1. Do your students have active involvement in the running of the Department?

Recruitment of Language Ambassadors from a range of year groups on the student body, giving them specific responsibilities, will increase appreciation of the opportunities available. It will also be an invaluable learning experience for them and reduce your workload. Students can arrange guest speakers and assist with clinics and other clubs. These students can also be consulted when reviewing curricula and trips. All of this will make them feel a part of the language-learning community and encourage them to remain a part of it. Younger ambassadors will be interacting with Sixth Form linguists too and the “good word” will be spread.

  1. How much culture is involved in their learning prior to Sixth Form?

We simply have to share the culture of our languages to add substance, context and general excitement to the process of language learning. This will come in a variety of guises but knowledge of life in the countries where the language is spoken is incredibly motivating for students; it is wrong to leave it until Sixth Form. Sometimes we are so obsessed with our students meeting the requirements for examinations that we lose sight of why languages are learnt in the first place.

  1. Do you take grammar seriously?

Hopefully positive changes at GCSE will mean that grammar is now taught properly, in depth. It is our potential Sixth Form linguists who suffer when we set a glass ceiling at GCSE level, providing them with no more than what they need for examination success. The gulf between GCSE and Sixth Form will be perceived as too wide by many through word of mouth unless we teach grammar properly.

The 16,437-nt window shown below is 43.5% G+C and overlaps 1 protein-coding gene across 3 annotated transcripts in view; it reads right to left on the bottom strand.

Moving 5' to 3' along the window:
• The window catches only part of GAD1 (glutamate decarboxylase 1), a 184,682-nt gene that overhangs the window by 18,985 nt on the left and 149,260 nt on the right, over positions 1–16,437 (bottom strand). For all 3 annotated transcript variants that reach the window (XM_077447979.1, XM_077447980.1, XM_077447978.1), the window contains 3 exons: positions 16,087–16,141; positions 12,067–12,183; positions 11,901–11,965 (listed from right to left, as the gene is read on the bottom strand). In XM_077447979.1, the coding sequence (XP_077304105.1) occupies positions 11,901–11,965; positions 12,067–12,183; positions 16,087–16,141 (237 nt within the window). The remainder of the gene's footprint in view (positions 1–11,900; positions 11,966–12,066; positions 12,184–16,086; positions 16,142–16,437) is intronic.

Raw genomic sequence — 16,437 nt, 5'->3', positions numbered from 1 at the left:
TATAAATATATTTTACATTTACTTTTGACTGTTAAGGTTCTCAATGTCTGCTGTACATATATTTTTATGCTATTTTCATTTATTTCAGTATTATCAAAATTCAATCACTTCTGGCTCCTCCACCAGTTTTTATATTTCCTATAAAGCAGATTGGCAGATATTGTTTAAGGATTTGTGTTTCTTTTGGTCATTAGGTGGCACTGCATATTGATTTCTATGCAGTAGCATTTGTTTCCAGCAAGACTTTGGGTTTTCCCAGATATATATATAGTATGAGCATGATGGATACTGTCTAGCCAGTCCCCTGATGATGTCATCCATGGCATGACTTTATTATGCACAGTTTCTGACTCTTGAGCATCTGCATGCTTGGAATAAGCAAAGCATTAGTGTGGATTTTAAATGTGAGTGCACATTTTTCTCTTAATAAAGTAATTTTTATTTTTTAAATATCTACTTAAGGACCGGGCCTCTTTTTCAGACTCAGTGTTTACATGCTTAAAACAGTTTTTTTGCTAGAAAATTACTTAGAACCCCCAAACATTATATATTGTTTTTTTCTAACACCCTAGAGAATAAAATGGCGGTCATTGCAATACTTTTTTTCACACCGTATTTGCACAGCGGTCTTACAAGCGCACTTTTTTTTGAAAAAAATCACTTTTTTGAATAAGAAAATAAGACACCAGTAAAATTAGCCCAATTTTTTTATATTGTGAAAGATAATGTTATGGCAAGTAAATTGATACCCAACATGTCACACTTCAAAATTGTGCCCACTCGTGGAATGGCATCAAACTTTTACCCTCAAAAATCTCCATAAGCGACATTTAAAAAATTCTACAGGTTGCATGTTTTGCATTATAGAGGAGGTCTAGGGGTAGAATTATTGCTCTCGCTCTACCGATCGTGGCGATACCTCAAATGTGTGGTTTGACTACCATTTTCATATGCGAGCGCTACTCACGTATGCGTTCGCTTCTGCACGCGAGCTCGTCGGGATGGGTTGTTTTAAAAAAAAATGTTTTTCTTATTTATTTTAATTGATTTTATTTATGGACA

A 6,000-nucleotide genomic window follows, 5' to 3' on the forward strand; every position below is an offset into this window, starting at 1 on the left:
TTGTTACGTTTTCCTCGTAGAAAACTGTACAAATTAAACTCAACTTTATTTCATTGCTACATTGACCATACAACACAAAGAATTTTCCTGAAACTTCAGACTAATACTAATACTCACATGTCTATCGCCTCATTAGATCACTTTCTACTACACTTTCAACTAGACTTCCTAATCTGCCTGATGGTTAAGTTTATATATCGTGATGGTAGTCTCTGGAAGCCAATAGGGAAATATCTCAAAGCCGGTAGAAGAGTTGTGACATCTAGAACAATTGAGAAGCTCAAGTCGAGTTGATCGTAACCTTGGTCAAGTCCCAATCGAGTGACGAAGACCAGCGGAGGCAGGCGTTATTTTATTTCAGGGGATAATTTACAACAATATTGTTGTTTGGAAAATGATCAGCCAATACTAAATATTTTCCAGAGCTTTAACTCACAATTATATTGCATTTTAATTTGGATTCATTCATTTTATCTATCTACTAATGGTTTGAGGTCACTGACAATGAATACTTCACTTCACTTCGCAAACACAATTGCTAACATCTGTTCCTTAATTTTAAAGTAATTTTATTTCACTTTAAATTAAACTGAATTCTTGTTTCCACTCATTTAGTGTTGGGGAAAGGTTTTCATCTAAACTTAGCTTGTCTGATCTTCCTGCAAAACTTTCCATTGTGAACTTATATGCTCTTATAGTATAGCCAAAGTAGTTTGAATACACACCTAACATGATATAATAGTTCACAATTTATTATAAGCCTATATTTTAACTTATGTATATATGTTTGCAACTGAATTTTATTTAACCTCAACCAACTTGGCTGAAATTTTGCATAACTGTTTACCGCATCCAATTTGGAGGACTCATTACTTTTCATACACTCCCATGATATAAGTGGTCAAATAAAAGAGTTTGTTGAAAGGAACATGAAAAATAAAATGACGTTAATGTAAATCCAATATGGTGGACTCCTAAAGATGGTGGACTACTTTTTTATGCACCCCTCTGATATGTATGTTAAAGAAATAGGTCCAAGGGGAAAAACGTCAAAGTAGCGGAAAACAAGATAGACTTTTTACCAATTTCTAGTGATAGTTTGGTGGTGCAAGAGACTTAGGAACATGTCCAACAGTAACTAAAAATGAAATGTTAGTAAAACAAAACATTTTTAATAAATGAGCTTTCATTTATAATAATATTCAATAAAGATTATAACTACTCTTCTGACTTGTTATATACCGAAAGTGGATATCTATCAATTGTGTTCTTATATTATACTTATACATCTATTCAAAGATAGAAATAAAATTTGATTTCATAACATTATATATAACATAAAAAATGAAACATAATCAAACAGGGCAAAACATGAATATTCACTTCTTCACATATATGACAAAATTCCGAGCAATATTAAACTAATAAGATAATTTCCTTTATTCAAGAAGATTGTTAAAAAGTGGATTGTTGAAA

1. Do your students use language for real purposes?

There is nothing more motivating for a language student than using language for real purposes. This can be achieved through opportunities on trips such as giving students a budget in a market to buy produce for a picnic, and it can also be achieved from the classroom through e-learning; writing letters to Amnesty International in the target language is a particular favourite of our students.

  1. Do your students ever hear your passion for the subject area and your full linguistic ability?

Students are hearing other teachers of other subjects share their passions for complex periods of history, deep analysis of literary texts and exciting areas of scientific research during the rest of the day and then, if we’re not careful, they come to us to deal with childish topics like descriptions of family and pets. Grammar and creativity provide ways to raise the complexity but others tactics could include podcasts in which teachers discuss current affairs in the target languages or teachers sharing their passions in the guest speaker series.

  1. How closely are you tied to your local university?

We need the universities and they need us so it is crucial that a strong link is forged. Why not have Year 9 students going out for the day to experience life as an undergraduate? Why not have university undergraduates, desperate for work experience, coming into your school to work with students on specific areas of language? What about having representatives from your local university coming in to adjudicate in-house or inter-school competitions? There are so many things which can be achieved.

  1. Offering something a bit different?

A culture of 3 A Levels plus something else in Sixth Form can be viewed as a big opportunity for languages rather than a threat. We can still offer our conventional courses for A Level/Pre-U but then offer other language-based options for the more flexible fourth option without the pressure of the full A Level. It could be one of the new AS Levels. It could be another language course, beginners or post-GCSE through one of the excellent language institutes like the Goethe or the Cervantes. It could be a cross-disciplinary extended research project. It could be a bespoke vocational language course based in business or travel. By exploiting this option, we can tap into a much wider range of Sixth Form students.